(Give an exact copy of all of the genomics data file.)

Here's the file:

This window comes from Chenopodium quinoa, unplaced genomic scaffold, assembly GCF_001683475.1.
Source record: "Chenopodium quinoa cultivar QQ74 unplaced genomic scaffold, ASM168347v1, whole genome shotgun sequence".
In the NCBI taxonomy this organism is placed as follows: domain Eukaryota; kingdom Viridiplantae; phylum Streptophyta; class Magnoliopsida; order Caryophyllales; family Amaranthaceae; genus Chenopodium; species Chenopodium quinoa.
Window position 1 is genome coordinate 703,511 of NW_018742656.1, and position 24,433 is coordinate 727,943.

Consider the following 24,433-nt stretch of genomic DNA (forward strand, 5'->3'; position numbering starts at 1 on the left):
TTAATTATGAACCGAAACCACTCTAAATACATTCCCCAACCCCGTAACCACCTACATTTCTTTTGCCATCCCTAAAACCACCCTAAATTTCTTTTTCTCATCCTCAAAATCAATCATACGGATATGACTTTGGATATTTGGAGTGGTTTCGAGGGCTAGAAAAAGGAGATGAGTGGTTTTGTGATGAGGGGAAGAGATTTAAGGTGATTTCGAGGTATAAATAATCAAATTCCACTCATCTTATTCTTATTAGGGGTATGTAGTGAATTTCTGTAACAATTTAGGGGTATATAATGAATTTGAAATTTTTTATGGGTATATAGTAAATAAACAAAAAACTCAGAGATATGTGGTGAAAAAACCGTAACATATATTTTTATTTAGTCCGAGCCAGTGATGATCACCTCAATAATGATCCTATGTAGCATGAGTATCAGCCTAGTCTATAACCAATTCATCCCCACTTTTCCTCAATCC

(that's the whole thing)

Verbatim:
This window comes from Chenopodium quinoa, unplaced genomic scaffold, assembly GCF_001683475.1.
Source record: "Chenopodium quinoa cultivar QQ74 unplaced genomic scaffold, ASM168347v1, whole genome shotgun sequence".
In the NCBI taxonomy this organism is placed as follows: domain Eukaryota; kingdom Viridiplantae; phylum Streptophyta; class Magnoliopsida; order Caryophyllales; family Amaranthaceae; genus Chenopodium; species Chenopodium quinoa.
Window position 1 is genome coordinate 703,511 of NW_018742656.1, and position 24,433 is coordinate 727,943.

Consider the following 24,433-nt stretch of genomic DNA (forward strand, 5'->3'; position numbering starts at 1 on the left):
TTAATTATGAACCGAAACCACTCTAAATACATTCCCCAACCCCGTAACCACCTACATTTCTTTTGCCATCCCTAAAACCACCCTAAATTTCTTTTTCTCATCCTCAAAATCAATCATACGGATATGACTTTGGATATTTGGAGTGGTTTCGAGGGCTAGAAAAAGGAGATGAGTGGTTTTGTGATGAGGGGAAGAGATTTAAGGTGATTTCGAGGTATAAATAATCAAATTCCACTCATCTTATTCTTATTAGGGGTATGTAGTGAATTTCTGTAACAATTTAGGGGTATATAATGAATTTGAAATTTTTTATGGGTATATAGTAAATAAACAAAAAACTCAGAGATATGTGGTGAAAAAACCGTAACATATATTTTTATTTAGTCCGAGCCAGTGATGATCACCTCAATAATGATCCTATGTAGCATGAGTATCAGCCTAGTCTATAACCAATTCATCCCCACTTTTCCTCAATCC